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  • Cary Huang

Shenzhen’s economy is bigger than Hong Kong’s. But does size matter?

The fact that Hong Kong’s economy was overtaken by Shenzhen last year has triggered fears that the Special Administrative Region has lost its growth momentum and its appeal to the mainland – despite the instrumental role it played in helping to transform its neighbour from a rural backwater into China’s hi-tech hub.

The catch-up game has been in play for a long time as growth in Shenzhen –

and mainland China as a whole – has outpaced Hong Kong for many years, largely due to starting from a lower base.

Last year, Hong Kong’s economy grew 3 per cent to HK$2.85 trillion (US$363.09 billion), while Shenzhen registered 7.6 per cent growth to 2.42 trillion yuan (US$361.24 billion), or HK$2.87 trillion based on the 2018 official exchange rate from Hong Kong’s Census and Statistics Department.

The development highlighted the success of China’s opening up policy, initiated by the late paramount leader Deng Xiaoping. It also underscored Shenzhen’s success in its economic transition from being Hong Kong’s sweaty, labour-intensive assembly line.

Now known as China’s Silicon Valley, the city is home to several household names in technology and telecommunications, including Huawei Technologies, Tencent Holdings, and drone manufacturer Da-Jiang Innovations (DJI)

Indeed, Shenzhen’s success might provide a powerful wake-up call for Hong Kong and its steadily diminishing share of the nation’s economy. When China began its market reform in the late 1970s, Hong Kong’s economy was about half of the mainland’s, despite it having just 0.5 per cent of the mainland’s population. In 1997, the year of the handover, the new SAR’s economic size was still 20 per cent of China’s total; it is currently only about 3 per cent.

But Shenzhen’s so-called overtaking of Hong Kong simply refers to economic size in terms of gross domestic product (GDP), when what is more meaningful in terms of measuring development levels and personal wealth is per capita income.

The former British colony reported per capita income of US$46,194 in 2017 – among the highest in the world, and above the average of the G7 bloc of industrialised nations.

Some estimates put Shenzhen’s 2018 per capita income at US$27,000, based on a population of about 12.5 million under the government’s household registration system. But the city actually has more than 25 million permanent residents, as many of them are migrant workers without household status.

Thus, compared with Hong Kong’s 7.4 million people, Shenzhen’s actual per capita income of about US$14,448 was less than a third of the SAR’s. In fact, according to World Bank data, it was lower than Hong Kong’s per capita income of US$15,466 in 1991.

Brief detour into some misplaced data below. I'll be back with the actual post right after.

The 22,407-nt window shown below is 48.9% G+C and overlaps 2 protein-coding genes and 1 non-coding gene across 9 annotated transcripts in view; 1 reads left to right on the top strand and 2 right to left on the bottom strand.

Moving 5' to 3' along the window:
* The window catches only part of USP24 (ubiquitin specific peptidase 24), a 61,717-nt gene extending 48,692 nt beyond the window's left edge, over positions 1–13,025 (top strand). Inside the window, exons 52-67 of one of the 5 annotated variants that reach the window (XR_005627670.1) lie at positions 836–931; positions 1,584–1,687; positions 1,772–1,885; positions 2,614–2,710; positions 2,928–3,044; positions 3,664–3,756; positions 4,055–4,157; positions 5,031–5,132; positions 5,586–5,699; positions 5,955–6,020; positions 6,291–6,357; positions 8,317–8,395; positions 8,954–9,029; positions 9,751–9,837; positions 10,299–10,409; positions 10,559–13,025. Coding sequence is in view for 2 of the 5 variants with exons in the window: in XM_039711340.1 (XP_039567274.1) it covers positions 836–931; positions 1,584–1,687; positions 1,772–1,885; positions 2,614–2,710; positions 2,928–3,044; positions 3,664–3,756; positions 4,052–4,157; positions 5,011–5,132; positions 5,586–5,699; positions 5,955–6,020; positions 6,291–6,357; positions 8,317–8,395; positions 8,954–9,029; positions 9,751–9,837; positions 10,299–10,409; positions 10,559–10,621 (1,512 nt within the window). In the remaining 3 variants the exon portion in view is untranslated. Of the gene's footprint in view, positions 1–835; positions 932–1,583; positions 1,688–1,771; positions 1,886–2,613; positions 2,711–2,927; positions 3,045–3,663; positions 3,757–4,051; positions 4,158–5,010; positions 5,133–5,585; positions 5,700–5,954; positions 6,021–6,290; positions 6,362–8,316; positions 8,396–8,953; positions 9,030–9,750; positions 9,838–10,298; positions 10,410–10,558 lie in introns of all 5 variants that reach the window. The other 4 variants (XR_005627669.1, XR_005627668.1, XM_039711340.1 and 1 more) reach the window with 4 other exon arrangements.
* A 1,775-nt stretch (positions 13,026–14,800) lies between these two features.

Using the measurement of gross national product (GNP), which includes locals’ revenue from their investment overseas, Hong Kong is much wealthier than Shenzhen. It is the world’s fourth-biggest outward investor, with Hong Kong-based companies investing US$1.8 trillion worldwide in 2017. Hong Kong accounts for nearly half of foreign direct investment in mainland China, with 360,000 projects there, according to a State Council white paper issued in 2014.

Hong Kong also ranks high in terms of global economic competitiveness, which takes into account market openness; the rule of law; and the quality of civil servants. There is also a big gap in social, cultural and educational development between the twin cities.

For instance, Hong Kong tops Asia in higher-education rankings; it has three universities ranked among the world’s top 50 and four universities among the top 10 in Asia. Shenzhen lags behind in this regard, with Shenzhen University the city’s sole institution in China’s top 100, coming in 91st.

The biggest gap is seen in areas related to politics, as the two are under completely different political systems under the “one country, two systems” formula.

Despite the lack of a true representative democracy, Hong Kong still outperforms most places in Asia – or is perhaps on par with most free democracies – in terms of having a clean and accountable government, an independent judicial system, academic and press freedom, and protection of individual liberties and human rights, which are more important criteria in the measurement of a society’s modernity. Shenzhen also lags far behind in these areas.

This is what makes Hong Kong internationally recognised as “Asia’s world city”, as evidenced by its global rankings in various areas – it is the world’s freest economy, its second-most competitive economy, the third-most influential global financial centre (behind London and New York) and the fourth biggest outward investor and recipient of FDI.

Deng wanted to make several Hong Kongs on the mainland, and designated Shenzhen to pioneer the experiment. But the SAR is still an invaluable asset to the nation and to Shenzhen, so long as Beijing aims to eventually achieve political and social modernity as well as to realise economic modernisation.

Courtesy : South China Morning Post

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